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With robust and ever-increasing browser support, it is now possible to take advantage of expressive CSS3 capabilities across modern browsers. In this course, Joseph Lowery explores the possibilities of the new coding options, which animate well over 50 different properties automatically or interactively, and how they open the door to enhanced user experiences. This course covers the range from simple to complex transitions, including 2D and 3D transforms, and illustrates how transitions are expedited in various web authoring tools, as well as Dreamweaver. The course also contains a start-to-finish interactive slideshow project that allows you to practice and see the transitions and transforms immediately in action.
Let's start with a completely over the top but totally justified statement. CSS Transitions bring life to your web pages, and I mean that pretty literally. The WC group that's putting together the recommendation for CSS Transitions--which as of this recording is at the Working Draft state--says that CSS Transitions allow property changes in CSS values to occur smoothly over a specified duration. In other words, a CSS transition animates the change in a CSS property like background color, and to animate is to give life.
Therefore, CSS Transitions bring a breath of life to your web pages. Basic transitions are pretty straight forward to code. Let's start with a simple example, a links background color. Here we have a couple of CSS rules for an anchor tag. Let's start with an orange background color. When the user's mouse hovers over the link, the background color changes to blue. When you see this in action, it looks just like an off/on switch, pretty mechanical. To create a transition you'll need to add at a minimum two CSS declarations to your initial state.
First, let's identify the property we want to transition with the declaration transition-property: background. You'll recall that the W3C definition stated that the changes were to occur over a specified duration. So let's specify that duration by adding another declaration, transition-duration: 1s. The S, of course, stands for seconds. And that's all you need to create a simple transition, which as you can see, in this demo is much more graceful than the plane link hover.
The key rule to remember is that transition declarations are always applied to the initial state. This allows you to work with any other triggering states, like focus or active. There are several other states you can apply, including a couple for form elements. So what can be transitioned? The WC3 spec includes a list of almost 50 properties, everything from background-color to z-index. As we all know, the W3C spec is one thing, and actual browser support is often another.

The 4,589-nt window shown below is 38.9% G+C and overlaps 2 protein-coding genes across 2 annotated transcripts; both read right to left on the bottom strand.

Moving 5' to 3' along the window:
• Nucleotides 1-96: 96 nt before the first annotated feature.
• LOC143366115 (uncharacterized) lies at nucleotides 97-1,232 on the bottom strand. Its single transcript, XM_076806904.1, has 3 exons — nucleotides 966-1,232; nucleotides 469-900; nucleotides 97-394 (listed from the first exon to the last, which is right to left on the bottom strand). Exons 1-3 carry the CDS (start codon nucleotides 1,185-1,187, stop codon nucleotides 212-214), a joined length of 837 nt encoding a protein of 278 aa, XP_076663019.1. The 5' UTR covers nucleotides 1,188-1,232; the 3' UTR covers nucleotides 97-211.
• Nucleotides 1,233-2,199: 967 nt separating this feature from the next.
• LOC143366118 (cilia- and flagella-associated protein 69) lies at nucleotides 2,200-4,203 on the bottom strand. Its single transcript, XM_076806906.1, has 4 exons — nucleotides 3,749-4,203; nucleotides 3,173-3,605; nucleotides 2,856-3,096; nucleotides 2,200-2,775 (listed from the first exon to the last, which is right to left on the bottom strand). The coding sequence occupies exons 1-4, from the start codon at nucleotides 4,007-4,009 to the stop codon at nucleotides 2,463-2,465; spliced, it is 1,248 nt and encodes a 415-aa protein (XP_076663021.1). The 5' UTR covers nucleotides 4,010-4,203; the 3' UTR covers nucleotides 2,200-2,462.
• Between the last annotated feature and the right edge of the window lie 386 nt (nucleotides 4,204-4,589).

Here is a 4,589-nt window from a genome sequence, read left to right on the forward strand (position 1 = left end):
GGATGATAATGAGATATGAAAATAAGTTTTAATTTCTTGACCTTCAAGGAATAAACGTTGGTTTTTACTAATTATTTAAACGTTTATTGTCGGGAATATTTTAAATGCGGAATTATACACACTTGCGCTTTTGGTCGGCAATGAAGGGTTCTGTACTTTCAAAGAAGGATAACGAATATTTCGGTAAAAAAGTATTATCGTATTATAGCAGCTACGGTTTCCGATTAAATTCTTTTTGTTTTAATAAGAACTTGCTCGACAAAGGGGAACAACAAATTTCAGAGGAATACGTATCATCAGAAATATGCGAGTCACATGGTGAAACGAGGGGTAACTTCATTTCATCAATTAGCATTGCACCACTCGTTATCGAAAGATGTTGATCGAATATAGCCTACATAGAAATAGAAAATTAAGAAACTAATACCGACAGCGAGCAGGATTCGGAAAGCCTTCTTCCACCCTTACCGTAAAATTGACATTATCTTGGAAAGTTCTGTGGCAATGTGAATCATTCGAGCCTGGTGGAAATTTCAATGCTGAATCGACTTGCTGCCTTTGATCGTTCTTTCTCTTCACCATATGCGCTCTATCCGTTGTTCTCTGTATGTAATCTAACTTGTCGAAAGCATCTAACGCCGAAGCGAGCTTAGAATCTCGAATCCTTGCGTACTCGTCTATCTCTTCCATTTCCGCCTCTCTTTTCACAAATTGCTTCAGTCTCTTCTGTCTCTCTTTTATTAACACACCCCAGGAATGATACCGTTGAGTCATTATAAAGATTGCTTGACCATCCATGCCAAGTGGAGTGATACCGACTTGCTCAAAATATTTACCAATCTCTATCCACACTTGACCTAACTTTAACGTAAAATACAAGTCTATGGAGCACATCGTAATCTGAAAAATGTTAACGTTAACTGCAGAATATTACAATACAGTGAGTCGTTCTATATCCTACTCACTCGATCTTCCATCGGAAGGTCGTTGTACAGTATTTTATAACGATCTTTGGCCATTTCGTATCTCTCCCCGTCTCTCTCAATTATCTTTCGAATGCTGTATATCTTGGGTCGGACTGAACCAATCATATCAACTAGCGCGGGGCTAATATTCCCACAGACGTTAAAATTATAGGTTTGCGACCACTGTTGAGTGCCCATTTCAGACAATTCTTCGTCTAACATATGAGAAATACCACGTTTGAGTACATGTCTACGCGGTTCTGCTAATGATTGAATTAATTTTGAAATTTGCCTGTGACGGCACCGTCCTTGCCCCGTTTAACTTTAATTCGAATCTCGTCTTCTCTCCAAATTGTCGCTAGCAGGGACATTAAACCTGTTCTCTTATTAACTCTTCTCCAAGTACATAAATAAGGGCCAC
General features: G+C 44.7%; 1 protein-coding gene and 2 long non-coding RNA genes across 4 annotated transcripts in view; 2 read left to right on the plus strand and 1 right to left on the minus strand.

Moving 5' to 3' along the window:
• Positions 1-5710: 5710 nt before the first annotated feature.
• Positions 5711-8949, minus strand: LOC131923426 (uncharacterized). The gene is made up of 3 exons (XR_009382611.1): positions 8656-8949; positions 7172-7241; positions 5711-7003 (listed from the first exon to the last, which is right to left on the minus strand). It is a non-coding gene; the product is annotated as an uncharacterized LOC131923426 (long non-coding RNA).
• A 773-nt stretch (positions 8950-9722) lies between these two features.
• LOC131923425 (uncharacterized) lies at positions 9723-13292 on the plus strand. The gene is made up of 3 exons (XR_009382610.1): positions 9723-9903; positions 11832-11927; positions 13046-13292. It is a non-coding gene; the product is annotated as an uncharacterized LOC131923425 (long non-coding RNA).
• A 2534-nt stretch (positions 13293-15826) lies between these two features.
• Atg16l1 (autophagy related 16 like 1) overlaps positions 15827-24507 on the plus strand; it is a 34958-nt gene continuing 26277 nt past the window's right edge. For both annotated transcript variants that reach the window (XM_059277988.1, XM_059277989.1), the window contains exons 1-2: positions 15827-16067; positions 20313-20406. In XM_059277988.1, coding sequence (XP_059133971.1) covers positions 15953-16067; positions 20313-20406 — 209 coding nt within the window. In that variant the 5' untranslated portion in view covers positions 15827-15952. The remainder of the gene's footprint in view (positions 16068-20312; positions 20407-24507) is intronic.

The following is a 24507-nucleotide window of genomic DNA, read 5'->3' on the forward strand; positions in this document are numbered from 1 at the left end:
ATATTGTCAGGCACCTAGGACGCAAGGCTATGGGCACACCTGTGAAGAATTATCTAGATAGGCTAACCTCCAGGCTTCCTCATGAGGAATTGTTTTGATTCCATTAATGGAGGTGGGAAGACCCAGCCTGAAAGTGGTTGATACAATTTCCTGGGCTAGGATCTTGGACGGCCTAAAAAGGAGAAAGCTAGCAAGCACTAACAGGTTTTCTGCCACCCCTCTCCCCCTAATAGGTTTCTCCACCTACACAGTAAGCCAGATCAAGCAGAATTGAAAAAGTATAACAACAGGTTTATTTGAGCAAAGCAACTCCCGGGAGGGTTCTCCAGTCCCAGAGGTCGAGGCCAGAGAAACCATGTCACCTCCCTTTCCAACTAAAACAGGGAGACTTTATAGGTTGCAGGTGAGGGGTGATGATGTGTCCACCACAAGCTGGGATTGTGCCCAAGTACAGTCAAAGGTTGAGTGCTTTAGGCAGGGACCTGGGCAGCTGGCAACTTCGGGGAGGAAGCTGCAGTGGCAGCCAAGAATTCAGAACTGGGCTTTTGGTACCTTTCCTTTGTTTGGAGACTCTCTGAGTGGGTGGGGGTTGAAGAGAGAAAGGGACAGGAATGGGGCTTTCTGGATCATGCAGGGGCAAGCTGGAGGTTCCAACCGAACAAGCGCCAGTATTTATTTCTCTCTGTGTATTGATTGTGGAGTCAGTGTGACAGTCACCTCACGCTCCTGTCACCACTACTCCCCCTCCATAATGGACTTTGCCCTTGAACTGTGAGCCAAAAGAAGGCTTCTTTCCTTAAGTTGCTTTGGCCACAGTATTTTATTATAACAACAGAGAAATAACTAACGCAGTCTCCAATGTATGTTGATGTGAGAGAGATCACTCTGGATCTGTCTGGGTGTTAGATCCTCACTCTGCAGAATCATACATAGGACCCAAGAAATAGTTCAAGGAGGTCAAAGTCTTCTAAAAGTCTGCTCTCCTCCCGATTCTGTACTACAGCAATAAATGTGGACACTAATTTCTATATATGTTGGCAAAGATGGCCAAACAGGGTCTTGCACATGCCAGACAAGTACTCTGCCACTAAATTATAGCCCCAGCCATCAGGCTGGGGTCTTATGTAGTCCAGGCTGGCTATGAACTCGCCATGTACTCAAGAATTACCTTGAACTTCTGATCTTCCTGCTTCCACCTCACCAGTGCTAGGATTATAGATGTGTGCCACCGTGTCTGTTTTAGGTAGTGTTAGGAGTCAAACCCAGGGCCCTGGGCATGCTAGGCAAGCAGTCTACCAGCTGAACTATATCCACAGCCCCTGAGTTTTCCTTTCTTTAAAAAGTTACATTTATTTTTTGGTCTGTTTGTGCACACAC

Are CSS Transitions ready to be used? If you go to the excellent resource caniuse.com and filter for transitions, you'll see that almost all current browsers-- with a notable exception of Internet Explorer-- support transitions, and have for quite sometime. The best news is that IE 10 is slated to extend support for transitions as well. Well, the most up-to-date versions of these browsers support the CSS transition properties as specified, earlier versions relied on the same properties with vendor prefixes.
So in order to reach the widest possible browser audience, designers often include a series of vendor prefix declarations as well as the generic declaration, all with the same values. In addition to extending support as far back as possible, it also future-proofs the code so that any new browser supporting the feature as specified is covered. Finally, one last caveat, we're definitely out on the edge here. Although the transitions and their cousins transforms--that I'll introduce later-- are working in many modern browsers, the W3C specifications are still evolving and may change at any point as might browser implementation.
During the development of this course, for example, I've definitely had the experience of a transition or transform working in one version of a browser, only to be broken in the next.
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